On 11 July, in line with previous announcements and annual practice, Gazprom stopped gas deliveries to European customers via the Nord Stream 1 (NS1) pipeline, which runs from Russia to Germany along the Baltic Sea bed. Although the supply interruption is thought to be of a technical nature (related to planned maintenance work), a number of European commentators and officials (including Germany’s Economy Minister Robert Habeck, France’s Economy and Finance Minister Bruno Le Maire and European Commission Vice-President Valdis Dombrovskis) are concerned that supplies will not be fully or even partly restored once the interruption ends (21 July). Already in June, Gazprom reduced gas supplies via NS1 (from 167 million m3 to 66 million m3 per day), citing one of the reasons being problems related to the sanctions-related blockage in Canada of Siemens gas turbines for the compressor station being repaired there. Russian presidential spokesman Dmitry Peskov rejected accusations levelled at Moscow that the decisions were political, and indicated (on 8 July) that the return of the turbine would help boost supplies after the technical break. On 10 July, Canada’s Energy Minister Jonathan Wilkinson announced that the government would allow an exception to the country’s sanctions and grant temporary, revocable approval for the delivery to Germany of Siemens gas turbines that are being repaired in a Siemens subsidiary in Montreal, to be later delivered to Russia’s Gazprom. According to media leaks (published in the Canadian daily The Globe and Mail on 13 July), the approval is to last for two years and applies to six turbines. The Canadian decision was criticised by the Ukrainian authorities, including President Volodymyr Zelensky. On the same day, the Ukrainian Foreign Ministry conveyed its protest in a verbal note to the Canadian ambassador in Kyiv. Also, Ukraine’s energy and interior ministries called on the Canadian parliament to halt the return of the turbine, arguing that otherwise Moscow would gain support in its hybrid war against Europe. The statement stressed that the Russian side is not taking advantage of existing opportunities to increase gas supplies through Ukrainian territory. On 10 July, the Canadian government’s decision was welcomed by German Chancellor Olaf Scholz. On 11 July it was also supported by the US State Department. In doing so, it stated that its implementation would allow Germany and other European countries to replenish their gas stocks and protect themselves from Russian energy blackmail. On the same day, a spokesperson for the German government stated that the German side had taken note of the critical position of the Ukrainian authorities regarding the return of the turbine, and stressed that EU sanctions do not cover equipment related to the supply of natural gas. A spokesperson for the European Commission gave a similar assessment. On 8 July, during a meeting with members of the government on the fuel and energy industry, President Vladimir Putin called on the cabinet and Russian energy companies to prepare for a Western embargo on imports of Russian energy and to intensify efforts to diversify its exports to the South and East. On 11 July, the Krasnodar Krai court in Rostov-on-Don, following an appeal by the KTK/CPC consortium (the operator of the oil pipeline from the Kazakh Tengiz field to the Russian terminal in Novorossiysk), amended the Novorossiysk district court’s order of 5 July and replaced the suspension of the company’s activities for 30 days for environmental violations (and consequently the operation of the oil pipeline) with a fine of 200,000 roubles (currently equivalent to approximately $3,300). On 13 July, the International Energy Agency’s (IEA) monthly report was published, showing, among other things, that Russian crude oil production increased by 490,000 barrels per day (b/d) in June – to 11.07 million b/d. Crude exports decreased in June to 7.4 million b/d, down 250,000 b/d from May this year. (Crude oil accounted for about 5 million b/d of this and oil products, whose export volume remained unchanged, accounted for about 2.4 million b/d). At the same time, Russia’s oil export revenues increased by $700m in June compared to May and exceeded $20bn per month. This was due to an increase in the average price of Urals crude oil, which in June (according to the Russian Ministry of Finance) stood at $87.25 per barrel, 10.7% higher than in May this year. On 13 July, credit rating agency Moody’s reported that Germany’s plan to reduce its share of natural gas imports from Russia to 10% by 2024 will be very challenging (despite having already managed to reduce this percentage from 60% to 35% in April this year). Italy, on the other hand, could become completely independent of Russian gas imports by 2025. According to the agency’s assessments, the possible suspension of gas supplies by Russia via NS1 and the resulting problems would cause losses estimated at 3–6% of Germany’s GDP and 1–3% of Italy’s GDP. Read full article on: Stopping the Nord Stream 1 gas pipeline (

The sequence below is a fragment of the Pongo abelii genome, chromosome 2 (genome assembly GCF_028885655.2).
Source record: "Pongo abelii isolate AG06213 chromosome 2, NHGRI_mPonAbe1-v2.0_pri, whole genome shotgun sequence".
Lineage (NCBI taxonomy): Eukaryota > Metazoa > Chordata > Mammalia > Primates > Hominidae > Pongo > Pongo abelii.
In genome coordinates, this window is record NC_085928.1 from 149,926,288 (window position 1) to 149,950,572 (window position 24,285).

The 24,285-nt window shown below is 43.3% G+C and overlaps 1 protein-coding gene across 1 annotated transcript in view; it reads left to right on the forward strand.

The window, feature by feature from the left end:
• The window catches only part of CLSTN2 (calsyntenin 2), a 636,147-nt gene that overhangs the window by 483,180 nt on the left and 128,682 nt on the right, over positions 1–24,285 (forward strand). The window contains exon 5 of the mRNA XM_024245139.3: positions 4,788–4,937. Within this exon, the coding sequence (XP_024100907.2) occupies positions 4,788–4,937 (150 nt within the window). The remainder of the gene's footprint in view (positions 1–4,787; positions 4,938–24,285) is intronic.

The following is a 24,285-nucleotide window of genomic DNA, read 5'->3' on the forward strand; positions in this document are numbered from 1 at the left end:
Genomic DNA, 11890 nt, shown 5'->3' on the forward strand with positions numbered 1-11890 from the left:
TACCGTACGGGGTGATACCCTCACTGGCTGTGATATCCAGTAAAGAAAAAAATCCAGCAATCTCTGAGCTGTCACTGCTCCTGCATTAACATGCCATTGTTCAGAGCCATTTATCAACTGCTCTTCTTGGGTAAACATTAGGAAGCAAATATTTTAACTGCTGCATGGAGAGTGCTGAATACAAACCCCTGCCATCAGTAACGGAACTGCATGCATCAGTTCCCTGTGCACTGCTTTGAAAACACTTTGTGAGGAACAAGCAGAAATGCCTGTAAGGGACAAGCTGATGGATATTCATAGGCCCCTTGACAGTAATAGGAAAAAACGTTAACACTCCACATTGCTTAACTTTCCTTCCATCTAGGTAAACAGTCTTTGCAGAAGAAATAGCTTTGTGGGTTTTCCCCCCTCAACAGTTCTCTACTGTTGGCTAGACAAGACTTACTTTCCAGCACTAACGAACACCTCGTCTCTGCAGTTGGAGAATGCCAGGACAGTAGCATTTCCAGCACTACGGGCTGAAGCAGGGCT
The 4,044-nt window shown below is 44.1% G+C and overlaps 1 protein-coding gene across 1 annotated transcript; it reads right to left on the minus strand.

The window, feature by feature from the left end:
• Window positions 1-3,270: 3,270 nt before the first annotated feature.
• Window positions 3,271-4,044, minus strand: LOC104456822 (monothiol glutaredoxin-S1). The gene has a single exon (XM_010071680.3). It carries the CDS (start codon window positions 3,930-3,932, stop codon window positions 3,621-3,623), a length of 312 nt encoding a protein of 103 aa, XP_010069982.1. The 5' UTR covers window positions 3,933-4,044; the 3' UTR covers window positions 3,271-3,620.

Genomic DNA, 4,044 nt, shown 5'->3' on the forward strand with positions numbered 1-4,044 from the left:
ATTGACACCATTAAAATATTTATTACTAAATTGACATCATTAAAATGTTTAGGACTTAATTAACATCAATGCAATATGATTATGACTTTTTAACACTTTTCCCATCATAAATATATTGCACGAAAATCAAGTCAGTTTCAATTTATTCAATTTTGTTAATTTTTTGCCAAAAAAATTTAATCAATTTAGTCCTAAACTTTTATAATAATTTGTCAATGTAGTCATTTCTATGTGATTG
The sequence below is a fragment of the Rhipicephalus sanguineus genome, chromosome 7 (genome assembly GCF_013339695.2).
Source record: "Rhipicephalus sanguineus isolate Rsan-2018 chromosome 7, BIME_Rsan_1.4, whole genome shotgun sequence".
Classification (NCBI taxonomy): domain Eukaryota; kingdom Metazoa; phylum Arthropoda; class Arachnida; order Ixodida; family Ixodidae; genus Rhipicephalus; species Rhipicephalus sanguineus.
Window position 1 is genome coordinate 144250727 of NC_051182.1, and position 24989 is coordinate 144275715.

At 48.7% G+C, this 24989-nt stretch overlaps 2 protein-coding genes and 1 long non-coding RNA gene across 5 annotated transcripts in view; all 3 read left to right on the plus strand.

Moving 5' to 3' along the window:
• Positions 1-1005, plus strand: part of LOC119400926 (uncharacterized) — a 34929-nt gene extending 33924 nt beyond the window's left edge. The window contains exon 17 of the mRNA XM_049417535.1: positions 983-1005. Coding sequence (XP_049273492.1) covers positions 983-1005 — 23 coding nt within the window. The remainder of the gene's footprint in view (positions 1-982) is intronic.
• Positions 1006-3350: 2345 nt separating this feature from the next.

British Pound (GBP) Touched The Below-1.05 Levels!